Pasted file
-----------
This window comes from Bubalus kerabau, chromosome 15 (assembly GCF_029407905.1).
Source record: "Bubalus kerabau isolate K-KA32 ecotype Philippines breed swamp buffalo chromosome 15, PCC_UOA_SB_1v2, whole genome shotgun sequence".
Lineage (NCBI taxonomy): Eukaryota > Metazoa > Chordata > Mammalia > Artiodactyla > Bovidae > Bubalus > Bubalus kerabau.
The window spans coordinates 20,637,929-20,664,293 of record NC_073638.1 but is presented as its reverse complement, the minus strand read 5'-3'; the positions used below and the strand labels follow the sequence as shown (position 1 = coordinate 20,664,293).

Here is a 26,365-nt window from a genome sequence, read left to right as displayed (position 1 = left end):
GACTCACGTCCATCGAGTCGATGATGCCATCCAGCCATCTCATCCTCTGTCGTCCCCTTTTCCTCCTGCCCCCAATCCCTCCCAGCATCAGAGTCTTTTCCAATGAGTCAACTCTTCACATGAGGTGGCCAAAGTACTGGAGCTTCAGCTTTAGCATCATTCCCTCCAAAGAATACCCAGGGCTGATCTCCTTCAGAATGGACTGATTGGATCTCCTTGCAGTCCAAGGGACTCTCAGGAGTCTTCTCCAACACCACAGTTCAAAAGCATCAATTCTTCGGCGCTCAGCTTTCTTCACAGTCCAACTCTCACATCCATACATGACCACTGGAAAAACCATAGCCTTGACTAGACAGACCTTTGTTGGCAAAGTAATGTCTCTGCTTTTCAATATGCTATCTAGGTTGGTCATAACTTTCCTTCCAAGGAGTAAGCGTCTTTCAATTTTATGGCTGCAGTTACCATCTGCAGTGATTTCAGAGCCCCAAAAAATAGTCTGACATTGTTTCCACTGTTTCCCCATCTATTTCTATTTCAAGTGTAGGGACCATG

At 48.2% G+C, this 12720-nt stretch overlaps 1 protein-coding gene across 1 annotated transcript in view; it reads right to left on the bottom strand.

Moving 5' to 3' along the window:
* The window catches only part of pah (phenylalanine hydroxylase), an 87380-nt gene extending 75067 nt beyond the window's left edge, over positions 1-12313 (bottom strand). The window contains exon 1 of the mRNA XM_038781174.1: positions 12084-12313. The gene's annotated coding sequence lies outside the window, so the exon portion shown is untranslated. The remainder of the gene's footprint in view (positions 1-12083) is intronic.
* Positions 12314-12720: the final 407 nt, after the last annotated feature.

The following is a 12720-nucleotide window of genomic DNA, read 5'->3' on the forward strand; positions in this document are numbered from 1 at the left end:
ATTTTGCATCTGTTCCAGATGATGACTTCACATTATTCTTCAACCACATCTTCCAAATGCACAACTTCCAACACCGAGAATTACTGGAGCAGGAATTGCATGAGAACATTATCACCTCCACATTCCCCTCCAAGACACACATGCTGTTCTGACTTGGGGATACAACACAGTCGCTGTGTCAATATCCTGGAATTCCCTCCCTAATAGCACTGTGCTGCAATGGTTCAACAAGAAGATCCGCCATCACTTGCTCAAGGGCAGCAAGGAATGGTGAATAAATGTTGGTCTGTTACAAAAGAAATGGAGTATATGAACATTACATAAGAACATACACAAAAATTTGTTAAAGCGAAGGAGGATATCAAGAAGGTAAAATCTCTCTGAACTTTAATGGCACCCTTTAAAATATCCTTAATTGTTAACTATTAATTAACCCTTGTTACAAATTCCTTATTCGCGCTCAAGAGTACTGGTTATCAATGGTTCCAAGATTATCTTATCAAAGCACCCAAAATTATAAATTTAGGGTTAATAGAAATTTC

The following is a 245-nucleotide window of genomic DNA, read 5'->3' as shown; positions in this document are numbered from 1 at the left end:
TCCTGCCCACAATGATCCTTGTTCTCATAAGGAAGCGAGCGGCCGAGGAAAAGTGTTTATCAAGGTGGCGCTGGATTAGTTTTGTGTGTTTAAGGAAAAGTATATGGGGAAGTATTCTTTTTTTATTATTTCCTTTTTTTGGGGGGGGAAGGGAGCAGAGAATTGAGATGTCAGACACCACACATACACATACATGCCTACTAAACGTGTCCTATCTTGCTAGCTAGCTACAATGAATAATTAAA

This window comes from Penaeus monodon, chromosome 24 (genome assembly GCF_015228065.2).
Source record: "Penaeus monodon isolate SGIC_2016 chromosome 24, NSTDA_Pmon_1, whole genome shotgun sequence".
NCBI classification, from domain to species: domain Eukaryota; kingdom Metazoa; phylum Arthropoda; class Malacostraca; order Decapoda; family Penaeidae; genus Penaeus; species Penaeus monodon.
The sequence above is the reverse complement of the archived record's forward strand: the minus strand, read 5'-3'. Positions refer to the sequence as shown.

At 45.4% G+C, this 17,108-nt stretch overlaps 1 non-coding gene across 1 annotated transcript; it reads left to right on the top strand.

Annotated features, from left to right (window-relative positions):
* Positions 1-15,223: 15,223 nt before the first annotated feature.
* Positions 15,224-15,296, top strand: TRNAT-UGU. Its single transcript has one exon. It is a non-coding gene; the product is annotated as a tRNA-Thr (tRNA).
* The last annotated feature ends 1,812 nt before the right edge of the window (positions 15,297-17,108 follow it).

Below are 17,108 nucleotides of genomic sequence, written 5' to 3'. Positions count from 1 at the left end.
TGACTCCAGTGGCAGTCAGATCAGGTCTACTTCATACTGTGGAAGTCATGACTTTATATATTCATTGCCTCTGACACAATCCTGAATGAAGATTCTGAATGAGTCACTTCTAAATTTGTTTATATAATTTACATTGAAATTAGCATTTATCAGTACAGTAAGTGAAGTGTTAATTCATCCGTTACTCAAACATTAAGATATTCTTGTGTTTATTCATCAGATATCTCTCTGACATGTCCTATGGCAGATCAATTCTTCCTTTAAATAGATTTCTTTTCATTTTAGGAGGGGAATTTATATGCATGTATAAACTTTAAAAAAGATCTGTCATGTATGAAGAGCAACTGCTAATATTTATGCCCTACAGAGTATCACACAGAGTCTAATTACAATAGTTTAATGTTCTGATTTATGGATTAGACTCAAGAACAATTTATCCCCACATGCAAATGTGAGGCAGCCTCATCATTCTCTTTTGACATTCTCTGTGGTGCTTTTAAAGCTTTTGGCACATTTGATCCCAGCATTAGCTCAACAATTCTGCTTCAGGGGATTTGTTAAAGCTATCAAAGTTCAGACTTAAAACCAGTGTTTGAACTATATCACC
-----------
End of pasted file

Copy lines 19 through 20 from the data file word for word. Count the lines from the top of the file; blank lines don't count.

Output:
At 45.4% G+C, this 17,108-nt stretch overlaps 1 non-coding gene across 1 annotated transcript; it reads left to right on the top strand.

Annotated features, from left to right (window-relative positions):